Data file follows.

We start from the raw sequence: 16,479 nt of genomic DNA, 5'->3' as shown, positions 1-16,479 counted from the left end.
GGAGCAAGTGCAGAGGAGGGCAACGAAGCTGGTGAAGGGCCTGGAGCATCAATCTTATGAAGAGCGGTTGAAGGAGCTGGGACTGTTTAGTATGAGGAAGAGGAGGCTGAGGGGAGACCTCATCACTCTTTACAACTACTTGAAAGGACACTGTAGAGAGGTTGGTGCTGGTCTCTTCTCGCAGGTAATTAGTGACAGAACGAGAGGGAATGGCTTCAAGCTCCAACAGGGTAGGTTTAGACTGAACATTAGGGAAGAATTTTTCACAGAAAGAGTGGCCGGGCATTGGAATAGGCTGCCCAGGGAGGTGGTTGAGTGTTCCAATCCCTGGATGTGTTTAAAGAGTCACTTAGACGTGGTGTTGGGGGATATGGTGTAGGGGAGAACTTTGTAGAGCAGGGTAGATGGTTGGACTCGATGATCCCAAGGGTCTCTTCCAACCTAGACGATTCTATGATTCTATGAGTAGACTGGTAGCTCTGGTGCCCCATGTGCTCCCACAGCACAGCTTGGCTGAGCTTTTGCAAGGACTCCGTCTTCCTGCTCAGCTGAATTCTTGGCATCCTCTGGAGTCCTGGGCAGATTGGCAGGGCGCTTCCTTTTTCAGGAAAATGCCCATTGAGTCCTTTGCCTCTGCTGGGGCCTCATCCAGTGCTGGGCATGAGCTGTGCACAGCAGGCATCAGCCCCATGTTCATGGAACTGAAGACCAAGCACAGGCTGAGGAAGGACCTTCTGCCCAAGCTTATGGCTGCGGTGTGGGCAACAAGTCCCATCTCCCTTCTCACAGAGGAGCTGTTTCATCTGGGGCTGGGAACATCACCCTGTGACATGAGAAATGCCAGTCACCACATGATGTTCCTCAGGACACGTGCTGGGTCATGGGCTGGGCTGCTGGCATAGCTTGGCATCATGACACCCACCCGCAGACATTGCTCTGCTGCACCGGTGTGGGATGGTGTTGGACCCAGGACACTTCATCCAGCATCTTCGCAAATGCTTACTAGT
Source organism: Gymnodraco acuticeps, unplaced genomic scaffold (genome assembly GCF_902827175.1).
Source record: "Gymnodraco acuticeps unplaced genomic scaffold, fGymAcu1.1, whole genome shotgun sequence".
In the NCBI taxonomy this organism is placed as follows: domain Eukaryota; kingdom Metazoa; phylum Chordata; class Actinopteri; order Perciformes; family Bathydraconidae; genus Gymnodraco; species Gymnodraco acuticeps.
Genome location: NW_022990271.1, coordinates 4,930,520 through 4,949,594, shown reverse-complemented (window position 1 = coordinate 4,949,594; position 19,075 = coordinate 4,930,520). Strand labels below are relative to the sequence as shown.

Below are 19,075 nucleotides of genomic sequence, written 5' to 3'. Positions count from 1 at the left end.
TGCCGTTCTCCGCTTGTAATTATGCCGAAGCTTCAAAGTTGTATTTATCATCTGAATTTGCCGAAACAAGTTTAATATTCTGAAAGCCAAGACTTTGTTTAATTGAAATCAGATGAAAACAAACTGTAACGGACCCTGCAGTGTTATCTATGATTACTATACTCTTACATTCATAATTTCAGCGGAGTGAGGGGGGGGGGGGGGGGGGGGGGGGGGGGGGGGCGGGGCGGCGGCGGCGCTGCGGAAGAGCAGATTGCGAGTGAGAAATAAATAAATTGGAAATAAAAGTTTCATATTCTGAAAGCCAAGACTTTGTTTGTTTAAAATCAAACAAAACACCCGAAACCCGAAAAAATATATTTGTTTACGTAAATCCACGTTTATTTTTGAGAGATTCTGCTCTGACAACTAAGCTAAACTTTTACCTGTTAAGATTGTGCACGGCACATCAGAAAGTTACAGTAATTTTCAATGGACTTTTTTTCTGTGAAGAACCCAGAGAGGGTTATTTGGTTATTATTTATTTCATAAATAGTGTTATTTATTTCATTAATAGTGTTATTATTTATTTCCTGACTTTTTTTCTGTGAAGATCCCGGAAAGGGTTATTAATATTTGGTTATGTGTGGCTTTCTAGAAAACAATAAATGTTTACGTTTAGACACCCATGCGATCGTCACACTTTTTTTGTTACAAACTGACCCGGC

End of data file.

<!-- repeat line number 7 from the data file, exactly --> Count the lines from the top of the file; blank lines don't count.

Below are 19,075 nucleotides of genomic sequence, written 5' to 3'. Positions count from 1 at the left end.